We are independent & ad-supported. We may earn a commission for purchases made through our links.

Advertiser Disclosure

Our website is an independent, advertising-supported platform. We provide our content free of charge to our readers, and to keep it that way, we rely on revenue generated through advertisements and affiliate partnerships. This means that when you click on certain links on our site and make a purchase, we may earn a commission. Learn more.

How We Make Money

We sustain our operations through affiliate commissions and advertising. If you click on an affiliate link and make a purchase, we may receive a commission from the merchant at no additional cost to you. We also display advertisements on our website, which help generate revenue to support our work and keep our content free for readers. Our editorial team operates independently from our advertising and affiliate partnerships to ensure that our content remains unbiased and focused on providing you with the best information and recommendations based on thorough research and honest evaluations. To remain transparent, we’ve provided a list of our current affiliate partners here.

What is Chinese Acupuncture?

Karyn Maier
Updated May 17, 2024
Our promise to you
WiseGeek is dedicated to creating trustworthy, high-quality content that always prioritizes transparency, integrity, and inclusivity above all else. Our ensure that our content creation and review process includes rigorous fact-checking, evidence-based, and continual updates to ensure accuracy and reliability.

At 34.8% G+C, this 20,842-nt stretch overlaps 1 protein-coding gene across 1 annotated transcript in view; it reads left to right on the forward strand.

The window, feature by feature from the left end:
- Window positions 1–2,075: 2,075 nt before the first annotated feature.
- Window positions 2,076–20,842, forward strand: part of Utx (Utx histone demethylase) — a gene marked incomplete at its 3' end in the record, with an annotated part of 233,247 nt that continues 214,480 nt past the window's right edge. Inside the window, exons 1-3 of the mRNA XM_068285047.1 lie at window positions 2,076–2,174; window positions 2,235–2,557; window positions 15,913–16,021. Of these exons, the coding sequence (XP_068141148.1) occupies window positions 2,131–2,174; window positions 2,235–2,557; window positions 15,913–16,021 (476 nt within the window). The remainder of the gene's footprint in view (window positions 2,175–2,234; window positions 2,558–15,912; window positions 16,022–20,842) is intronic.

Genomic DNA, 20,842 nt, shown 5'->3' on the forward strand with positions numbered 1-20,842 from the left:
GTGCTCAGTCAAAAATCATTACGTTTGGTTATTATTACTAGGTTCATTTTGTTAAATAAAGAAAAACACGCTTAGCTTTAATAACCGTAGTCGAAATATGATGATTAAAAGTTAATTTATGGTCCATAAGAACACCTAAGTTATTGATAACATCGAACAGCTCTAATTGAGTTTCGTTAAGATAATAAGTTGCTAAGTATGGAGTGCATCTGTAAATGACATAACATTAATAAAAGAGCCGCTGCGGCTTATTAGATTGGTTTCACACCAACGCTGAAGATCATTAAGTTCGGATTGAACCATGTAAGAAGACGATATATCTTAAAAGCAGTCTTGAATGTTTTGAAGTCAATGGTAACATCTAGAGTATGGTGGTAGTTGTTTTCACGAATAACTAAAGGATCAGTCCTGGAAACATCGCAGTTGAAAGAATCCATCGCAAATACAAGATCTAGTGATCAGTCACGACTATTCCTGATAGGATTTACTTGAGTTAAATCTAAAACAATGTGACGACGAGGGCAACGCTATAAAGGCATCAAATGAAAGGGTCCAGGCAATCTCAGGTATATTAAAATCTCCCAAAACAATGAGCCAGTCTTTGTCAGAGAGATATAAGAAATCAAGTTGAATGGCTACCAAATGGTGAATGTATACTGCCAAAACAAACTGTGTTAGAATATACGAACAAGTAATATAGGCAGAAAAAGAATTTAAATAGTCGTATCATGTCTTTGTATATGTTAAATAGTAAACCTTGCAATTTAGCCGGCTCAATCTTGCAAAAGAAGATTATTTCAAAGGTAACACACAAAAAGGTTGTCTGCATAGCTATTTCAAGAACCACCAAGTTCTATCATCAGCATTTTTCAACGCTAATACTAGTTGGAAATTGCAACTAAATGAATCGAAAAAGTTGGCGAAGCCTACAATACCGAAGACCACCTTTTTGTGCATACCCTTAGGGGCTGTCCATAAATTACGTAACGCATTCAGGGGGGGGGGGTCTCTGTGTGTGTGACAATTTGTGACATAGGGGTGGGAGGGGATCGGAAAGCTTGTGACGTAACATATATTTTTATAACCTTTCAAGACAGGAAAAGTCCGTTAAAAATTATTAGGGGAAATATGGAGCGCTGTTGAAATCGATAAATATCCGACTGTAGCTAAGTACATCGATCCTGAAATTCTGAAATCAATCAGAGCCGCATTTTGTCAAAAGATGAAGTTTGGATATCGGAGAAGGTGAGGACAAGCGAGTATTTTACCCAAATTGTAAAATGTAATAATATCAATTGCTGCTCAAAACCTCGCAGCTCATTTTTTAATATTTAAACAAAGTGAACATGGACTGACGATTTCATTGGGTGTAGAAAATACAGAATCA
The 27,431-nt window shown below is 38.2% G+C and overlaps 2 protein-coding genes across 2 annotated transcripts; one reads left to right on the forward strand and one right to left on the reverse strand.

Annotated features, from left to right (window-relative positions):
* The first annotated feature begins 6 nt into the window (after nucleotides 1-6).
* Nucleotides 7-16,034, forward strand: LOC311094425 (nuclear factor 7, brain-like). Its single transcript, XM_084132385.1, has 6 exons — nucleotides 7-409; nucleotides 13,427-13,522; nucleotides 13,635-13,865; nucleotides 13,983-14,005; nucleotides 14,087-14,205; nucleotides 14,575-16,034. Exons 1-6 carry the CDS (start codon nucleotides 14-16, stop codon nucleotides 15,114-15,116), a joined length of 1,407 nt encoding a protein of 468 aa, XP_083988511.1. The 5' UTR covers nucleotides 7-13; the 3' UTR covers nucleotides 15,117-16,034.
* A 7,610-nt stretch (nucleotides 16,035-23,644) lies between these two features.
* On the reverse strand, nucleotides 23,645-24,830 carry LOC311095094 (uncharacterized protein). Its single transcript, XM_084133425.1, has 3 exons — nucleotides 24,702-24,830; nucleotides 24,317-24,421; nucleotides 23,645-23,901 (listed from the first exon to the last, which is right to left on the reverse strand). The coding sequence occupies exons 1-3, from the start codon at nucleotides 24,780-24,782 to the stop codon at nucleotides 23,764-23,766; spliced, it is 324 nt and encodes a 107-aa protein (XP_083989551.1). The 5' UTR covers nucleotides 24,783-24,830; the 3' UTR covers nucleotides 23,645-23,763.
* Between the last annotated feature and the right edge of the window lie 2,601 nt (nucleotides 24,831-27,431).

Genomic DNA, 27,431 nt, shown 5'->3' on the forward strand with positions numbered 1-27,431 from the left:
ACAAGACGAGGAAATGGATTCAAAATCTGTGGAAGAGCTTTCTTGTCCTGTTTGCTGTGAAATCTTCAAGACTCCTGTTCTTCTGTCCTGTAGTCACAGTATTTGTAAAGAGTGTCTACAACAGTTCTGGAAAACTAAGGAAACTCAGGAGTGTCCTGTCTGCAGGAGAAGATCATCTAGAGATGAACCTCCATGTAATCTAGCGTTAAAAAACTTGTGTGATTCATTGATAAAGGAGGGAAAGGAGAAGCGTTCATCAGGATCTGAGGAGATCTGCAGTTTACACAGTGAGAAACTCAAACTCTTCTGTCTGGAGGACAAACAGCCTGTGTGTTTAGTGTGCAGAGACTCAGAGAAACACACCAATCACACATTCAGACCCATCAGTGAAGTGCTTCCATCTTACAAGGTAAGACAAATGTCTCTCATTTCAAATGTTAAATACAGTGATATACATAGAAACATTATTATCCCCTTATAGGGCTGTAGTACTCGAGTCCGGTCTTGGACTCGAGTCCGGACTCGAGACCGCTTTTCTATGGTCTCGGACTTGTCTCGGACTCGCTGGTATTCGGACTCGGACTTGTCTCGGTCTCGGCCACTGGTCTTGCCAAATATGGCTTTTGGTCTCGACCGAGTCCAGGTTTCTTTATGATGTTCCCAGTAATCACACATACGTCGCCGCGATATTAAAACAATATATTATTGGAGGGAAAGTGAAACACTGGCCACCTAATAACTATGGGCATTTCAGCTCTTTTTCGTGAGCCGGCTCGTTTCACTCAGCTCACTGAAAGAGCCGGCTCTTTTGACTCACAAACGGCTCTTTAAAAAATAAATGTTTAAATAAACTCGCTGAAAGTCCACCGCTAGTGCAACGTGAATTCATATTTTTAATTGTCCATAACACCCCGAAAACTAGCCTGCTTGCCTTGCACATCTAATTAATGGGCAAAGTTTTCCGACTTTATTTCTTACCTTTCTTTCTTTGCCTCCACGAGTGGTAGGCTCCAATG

Our Promise to you

Founded in 2002, our company has been a trusted resource for readers seeking informative and engaging content. Our dedication to quality remains unwavering—and will never change. We follow a strict editorial policy, ensuring that our content is authored by highly qualified professionals and edited by subject matter experts. This guarantees that everything we publish is objective, accurate, and trustworthy.

Over the years, we've refined our approach to cover a wide range of topics, providing readers with reliable and practical advice to enhance their knowledge and skills. That's why millions of readers turn to us each year. Join us in celebrating the joy of learning, guided by standards you can trust.

Editorial Standards

At WiseGeek, we are committed to creating content that you can trust. Our editorial process is designed to ensure that every piece of content we publish is accurate, reliable, and informative.

Our team of experienced writers and editors follows a strict set of guidelines to ensure the highest quality content. We conduct thorough research, fact-check all information, and rely on credible sources to back up our claims. Our content is reviewed by subject matter experts to ensure accuracy and clarity.

We believe in transparency and maintain editorial independence from our advertisers. Our team does not receive direct compensation from advertisers, allowing us to create unbiased content that prioritizes your interests.

Chinese acupuncture is one of the oldest modalities of medicine known. Its practice is central to the foundations of Traditional Chinese Medicine (TCM), which were established thousands of years ago. Today, Chinese acupuncture is considered to be one of the mind-body therapies recognized in complementary and alternative medicine (CAM) throughout most of the world.